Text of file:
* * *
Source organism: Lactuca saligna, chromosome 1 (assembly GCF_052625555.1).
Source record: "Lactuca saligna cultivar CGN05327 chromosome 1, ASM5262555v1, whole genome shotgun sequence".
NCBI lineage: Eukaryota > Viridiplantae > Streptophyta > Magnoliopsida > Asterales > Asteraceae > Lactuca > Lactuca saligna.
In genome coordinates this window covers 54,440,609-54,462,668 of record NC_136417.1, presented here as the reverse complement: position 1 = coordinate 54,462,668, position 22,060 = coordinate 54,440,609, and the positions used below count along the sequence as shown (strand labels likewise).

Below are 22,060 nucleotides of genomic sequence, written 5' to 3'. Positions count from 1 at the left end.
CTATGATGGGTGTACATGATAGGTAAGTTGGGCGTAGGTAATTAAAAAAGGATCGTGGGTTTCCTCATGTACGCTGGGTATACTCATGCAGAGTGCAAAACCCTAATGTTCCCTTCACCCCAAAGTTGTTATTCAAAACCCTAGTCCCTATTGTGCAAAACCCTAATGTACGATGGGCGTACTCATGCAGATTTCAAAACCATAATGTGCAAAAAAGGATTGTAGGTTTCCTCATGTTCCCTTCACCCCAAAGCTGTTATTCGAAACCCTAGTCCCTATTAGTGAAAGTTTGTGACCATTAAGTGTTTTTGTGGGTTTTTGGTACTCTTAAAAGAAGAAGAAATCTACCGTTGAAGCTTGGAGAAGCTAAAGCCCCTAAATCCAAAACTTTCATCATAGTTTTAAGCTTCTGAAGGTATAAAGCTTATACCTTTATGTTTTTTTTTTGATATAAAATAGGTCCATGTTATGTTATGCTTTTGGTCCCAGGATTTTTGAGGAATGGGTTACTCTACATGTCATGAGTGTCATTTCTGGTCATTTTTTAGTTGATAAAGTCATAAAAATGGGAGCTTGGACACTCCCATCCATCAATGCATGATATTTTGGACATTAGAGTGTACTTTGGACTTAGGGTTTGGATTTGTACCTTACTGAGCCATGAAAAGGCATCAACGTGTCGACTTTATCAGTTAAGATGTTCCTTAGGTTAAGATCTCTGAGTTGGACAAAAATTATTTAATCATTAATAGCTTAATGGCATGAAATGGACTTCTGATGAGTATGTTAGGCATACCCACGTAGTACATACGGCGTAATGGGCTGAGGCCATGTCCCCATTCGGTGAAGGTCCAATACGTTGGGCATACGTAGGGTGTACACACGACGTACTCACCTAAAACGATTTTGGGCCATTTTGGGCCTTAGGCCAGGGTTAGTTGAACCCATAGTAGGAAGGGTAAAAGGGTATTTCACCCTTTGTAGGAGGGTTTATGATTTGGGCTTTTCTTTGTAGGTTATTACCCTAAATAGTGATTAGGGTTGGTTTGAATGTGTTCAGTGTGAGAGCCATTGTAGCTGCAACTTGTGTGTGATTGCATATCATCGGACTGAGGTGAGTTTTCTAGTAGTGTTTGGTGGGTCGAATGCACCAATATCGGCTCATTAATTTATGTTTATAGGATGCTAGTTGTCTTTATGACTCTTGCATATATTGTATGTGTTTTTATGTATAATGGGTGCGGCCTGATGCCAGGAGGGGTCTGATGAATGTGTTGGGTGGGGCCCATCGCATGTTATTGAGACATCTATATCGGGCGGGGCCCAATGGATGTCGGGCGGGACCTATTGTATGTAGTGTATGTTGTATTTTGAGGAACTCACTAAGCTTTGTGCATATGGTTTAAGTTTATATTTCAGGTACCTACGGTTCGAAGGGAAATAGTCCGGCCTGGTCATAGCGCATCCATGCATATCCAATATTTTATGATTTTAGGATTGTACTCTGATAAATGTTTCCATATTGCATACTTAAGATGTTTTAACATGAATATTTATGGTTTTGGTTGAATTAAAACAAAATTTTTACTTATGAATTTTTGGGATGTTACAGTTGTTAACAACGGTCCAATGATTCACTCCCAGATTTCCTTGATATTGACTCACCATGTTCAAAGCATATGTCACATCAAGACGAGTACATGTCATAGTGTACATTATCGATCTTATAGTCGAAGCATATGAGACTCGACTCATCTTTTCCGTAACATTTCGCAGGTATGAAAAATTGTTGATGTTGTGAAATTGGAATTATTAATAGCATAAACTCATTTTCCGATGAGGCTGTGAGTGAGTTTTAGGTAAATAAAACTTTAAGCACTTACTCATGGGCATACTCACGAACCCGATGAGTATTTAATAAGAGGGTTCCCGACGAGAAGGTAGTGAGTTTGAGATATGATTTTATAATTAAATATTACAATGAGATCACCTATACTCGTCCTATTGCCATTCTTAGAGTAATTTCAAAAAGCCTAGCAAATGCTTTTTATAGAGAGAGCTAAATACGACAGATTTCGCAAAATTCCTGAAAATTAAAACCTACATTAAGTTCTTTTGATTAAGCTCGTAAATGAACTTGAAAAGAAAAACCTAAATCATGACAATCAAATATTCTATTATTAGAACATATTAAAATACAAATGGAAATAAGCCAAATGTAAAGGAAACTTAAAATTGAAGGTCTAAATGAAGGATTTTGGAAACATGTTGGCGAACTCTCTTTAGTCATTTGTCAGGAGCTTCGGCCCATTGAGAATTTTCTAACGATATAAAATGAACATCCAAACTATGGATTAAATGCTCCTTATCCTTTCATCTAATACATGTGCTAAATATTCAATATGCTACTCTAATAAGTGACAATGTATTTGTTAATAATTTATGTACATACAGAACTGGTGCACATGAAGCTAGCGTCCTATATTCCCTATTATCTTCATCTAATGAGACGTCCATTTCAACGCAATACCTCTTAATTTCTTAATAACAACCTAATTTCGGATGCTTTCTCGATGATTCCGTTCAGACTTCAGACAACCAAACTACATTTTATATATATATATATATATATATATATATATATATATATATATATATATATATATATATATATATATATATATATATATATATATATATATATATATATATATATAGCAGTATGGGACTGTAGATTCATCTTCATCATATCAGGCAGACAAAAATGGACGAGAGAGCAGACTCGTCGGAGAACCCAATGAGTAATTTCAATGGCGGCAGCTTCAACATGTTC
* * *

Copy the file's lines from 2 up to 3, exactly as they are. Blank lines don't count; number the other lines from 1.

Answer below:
Source record: "Lactuca saligna cultivar CGN05327 chromosome 1, ASM5262555v1, whole genome shotgun sequence".
NCBI lineage: Eukaryota > Viridiplantae > Streptophyta > Magnoliopsida > Asterales > Asteraceae > Lactuca > Lactuca saligna.